Turkey Traditions

Basically, we eat turkey once or twice a year – at Thanksgiving and Christmas. But have you ever thought about the events that led up to the carving of that beautiful bird? Turkeys raised throughout the year usually end up in kitchen in one of two forms: fresh or frozen. Per the United States Department of Agriculture (USDA), once these turkeys reach the desired market weight, the birds are culled for a frosty fate. Fresh turkeys will be quick-chilled to 40 degrees Fahrenheit, whereas frozen turkeys are rapidly frozen in blast freezers and stored at zero degrees Fahrenheit. Ever notice that many turkeys purchased during the holidays need to start thawing a few days prior to preparation? This is because more frozen turkeys are produced and stored to meet such a high demand!

According to the USDA, Americans will eat an incredible 46 million turkeys on Thanksgiving, and another 22 million on Christmas! Just imagine how many famers it took to produce that many turkeys—not to mention the corn, green beans, potatoes, and other commodities that go into the many other amazing dishes we prepare for the holiday season! The total number of turkeys produced in the United States has increased by 4 percent from last year alone, putting us at 243 million turkeys raised in 2016. Of that 243 million, roughly 210 million are sold in the U.S. Given that fact, this holiday season people gorge themselves on so many of these gravy-covered gobblers that nearly 1/3 of the entire annual production is consumed in two holidays alone! Holy greasy giblets Batman!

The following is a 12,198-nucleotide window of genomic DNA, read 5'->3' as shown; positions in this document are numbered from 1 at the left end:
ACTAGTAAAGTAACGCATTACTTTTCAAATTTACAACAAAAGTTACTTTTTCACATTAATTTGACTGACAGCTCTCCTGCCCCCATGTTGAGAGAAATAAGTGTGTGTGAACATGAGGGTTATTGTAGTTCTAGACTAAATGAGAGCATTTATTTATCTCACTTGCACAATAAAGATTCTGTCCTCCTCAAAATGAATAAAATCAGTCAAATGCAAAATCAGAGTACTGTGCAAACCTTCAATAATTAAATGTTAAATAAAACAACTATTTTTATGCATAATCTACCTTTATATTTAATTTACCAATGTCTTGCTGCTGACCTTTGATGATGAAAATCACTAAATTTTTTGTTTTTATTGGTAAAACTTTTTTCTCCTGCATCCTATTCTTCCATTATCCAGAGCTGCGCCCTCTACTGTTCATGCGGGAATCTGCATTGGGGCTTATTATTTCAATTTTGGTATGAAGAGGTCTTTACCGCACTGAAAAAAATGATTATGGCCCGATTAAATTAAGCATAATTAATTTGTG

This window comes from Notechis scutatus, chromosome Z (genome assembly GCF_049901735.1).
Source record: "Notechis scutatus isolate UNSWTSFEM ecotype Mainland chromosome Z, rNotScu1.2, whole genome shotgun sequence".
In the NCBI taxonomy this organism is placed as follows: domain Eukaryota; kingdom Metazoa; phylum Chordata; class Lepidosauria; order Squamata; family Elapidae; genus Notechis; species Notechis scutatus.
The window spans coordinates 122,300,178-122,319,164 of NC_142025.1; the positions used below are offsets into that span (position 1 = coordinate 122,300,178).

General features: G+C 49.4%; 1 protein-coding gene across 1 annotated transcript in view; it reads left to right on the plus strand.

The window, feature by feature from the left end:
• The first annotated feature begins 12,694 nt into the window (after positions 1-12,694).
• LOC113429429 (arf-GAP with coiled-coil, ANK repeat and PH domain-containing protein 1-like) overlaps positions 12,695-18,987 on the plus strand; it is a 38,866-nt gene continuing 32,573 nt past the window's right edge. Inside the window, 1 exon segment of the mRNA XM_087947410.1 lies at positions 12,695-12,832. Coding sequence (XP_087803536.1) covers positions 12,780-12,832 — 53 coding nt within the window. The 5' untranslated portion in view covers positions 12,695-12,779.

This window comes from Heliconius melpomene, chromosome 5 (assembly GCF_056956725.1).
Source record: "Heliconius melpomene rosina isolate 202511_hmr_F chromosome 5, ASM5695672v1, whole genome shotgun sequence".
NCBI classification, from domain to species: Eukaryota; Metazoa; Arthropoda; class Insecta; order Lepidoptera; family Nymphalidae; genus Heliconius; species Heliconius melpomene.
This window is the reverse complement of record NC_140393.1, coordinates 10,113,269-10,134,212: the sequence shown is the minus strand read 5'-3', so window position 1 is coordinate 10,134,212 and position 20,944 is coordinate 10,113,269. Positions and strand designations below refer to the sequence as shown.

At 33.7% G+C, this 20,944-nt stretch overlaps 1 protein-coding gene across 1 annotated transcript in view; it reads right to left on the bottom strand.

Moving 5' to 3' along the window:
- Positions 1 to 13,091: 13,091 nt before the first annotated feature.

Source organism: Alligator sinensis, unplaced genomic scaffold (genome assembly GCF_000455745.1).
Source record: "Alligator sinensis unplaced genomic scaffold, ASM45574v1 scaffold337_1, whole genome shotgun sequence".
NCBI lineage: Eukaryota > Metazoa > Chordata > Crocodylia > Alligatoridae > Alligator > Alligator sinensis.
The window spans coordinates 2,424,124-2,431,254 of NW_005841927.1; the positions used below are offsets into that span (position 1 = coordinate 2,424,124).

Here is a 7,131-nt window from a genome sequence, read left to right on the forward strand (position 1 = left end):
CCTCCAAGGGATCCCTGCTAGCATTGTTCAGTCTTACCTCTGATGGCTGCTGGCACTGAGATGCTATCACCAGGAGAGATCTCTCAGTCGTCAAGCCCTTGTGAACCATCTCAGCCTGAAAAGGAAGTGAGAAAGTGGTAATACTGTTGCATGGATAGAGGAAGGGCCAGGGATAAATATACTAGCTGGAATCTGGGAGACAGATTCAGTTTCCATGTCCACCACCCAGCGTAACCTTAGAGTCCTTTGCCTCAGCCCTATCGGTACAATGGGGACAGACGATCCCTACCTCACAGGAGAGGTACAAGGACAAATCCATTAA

And let’s not forget about the delicious cranberry sauce! Did you know that it takes about 200 cranberries to make one can of cranberry sauce? On average, Americans consume roughly 5 million gallons of jellied cranberry sauce every holiday season, which is equivalent to over 22 billion cranberries! Hats off to the farmers who work extra hard to make these holiday meals possible, but also for making our everyday meals possible. The holiday season is a time to be thankful, but especially thankful for our farmers!